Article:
In ad agencies, grey hairs are something to cherish
Perhaps it's a paradox that an industry that is sometimes so obsessed with slavishly chasing the young and the new and the unproven quite rightly still remembers, honours and venerates the old, the established and, more crucially, the departed. But it's also a relief.
What does seem a shame and a missed opportunity (a tragic waste of talent and experience, even) is the way that those in the middle or latter years of their careers are still all too frequently mocked, discarded or – just as bad – ignored. Their wealth of knowledge and years of experience is something that the writer and producer Paul Burke wrote about so memorably in these pages earlier this year – the older you get, the better you get, he argued.
It seems a real shame that, according to IPA figures, only 5 per cent of UK agency staff are over the age of 50, putting the industry on a par with modelling and sport (although you wouldn’t know it looking around the bar of the Carlton this week).
The brilliant Kate Stanners and Paul Silburn probably won’t thank me for describing them as in the middle or latter years of their careers, but the fact is that they help push up the average age of the creative department at Saatchi & Saatchi and, indeed, of the industry as a whole. And amen for that – long may they continue to do so.
Their recent promotion to chief creative officers with group roles and responsibilities (along with an elevated position for the slightly more youthful Richard Huntington) therefore shows a remarkably enlightened and progressive approach to agency and talent management. It also allows the talented younger blood Rob Potts and Andy Jex, the pair behind much of Saatchi & Saatchi’s most celebrated work, to get the recognition and the leg-up that they too deserve. I wonder how many other agencies would have been smart enough to do the same?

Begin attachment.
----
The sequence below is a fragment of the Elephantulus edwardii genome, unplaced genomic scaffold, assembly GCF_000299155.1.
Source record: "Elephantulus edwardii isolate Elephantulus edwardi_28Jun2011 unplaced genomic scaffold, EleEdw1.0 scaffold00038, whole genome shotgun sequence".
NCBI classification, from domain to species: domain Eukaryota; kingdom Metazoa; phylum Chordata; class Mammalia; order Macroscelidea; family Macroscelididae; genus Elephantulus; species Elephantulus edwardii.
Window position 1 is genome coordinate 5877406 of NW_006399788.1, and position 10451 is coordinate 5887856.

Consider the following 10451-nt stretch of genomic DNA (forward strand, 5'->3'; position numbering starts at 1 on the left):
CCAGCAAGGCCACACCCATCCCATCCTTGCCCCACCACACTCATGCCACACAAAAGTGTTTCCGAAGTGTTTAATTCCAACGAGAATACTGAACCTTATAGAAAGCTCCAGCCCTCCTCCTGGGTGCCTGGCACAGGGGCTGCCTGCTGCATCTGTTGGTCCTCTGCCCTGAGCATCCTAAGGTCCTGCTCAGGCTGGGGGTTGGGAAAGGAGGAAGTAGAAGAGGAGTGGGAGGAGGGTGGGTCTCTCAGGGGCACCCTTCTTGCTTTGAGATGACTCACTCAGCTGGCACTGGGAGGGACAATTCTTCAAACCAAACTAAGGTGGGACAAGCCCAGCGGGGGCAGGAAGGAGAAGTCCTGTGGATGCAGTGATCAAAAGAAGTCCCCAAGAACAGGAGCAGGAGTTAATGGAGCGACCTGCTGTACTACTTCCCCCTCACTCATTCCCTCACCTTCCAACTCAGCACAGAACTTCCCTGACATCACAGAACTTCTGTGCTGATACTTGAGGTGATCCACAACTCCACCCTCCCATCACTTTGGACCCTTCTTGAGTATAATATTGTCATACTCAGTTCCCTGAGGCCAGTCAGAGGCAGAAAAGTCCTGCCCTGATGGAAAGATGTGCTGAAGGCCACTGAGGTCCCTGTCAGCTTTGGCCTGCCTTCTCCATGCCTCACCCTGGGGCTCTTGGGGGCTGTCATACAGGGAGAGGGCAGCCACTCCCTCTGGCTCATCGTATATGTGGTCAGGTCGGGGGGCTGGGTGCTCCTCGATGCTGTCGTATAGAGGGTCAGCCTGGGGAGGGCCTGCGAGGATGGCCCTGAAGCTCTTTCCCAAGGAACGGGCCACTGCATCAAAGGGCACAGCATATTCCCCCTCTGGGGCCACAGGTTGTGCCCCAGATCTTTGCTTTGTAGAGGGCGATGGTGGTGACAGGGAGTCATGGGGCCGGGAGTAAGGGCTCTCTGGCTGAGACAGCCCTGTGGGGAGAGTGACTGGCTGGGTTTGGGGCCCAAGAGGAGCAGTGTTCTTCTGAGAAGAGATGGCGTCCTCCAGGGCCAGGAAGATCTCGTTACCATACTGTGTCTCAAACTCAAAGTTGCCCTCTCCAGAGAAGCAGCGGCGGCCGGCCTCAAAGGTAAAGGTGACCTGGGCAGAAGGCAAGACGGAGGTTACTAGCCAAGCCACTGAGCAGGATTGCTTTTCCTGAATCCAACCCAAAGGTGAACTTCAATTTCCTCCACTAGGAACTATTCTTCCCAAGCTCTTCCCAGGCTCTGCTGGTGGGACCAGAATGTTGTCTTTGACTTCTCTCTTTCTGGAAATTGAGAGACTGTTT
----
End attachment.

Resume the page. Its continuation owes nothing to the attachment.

Stanners and Silburn's recent promotion shows a remarkably enlightened and progressive approach
For Stanners and Silburn, the new roles mean that they will be able to sprinkle their considerable creative magic, acquired over many years at the coalface, and add a dash of flourish across the expanded Saatchi & Saatchi group of companies, most notably the digital business Outside Line that was purchased in 2012. They can also inspire and encourage those younger than them.
Simply because the pair are, dare I point out, a touch over the age of 30 (and, who knows, maybe even over 40), their relevance has not diminished and nor has their ability to constantly adapt to new channels or provide an expert eye to improve the creative output, on whatever platform it takes.
As Burke pointed out, advertising should always be a young and vibrant business, and cherishing and learning from the seasoned pros is surely part of this.
This article was first published on campaignlive.co.uk
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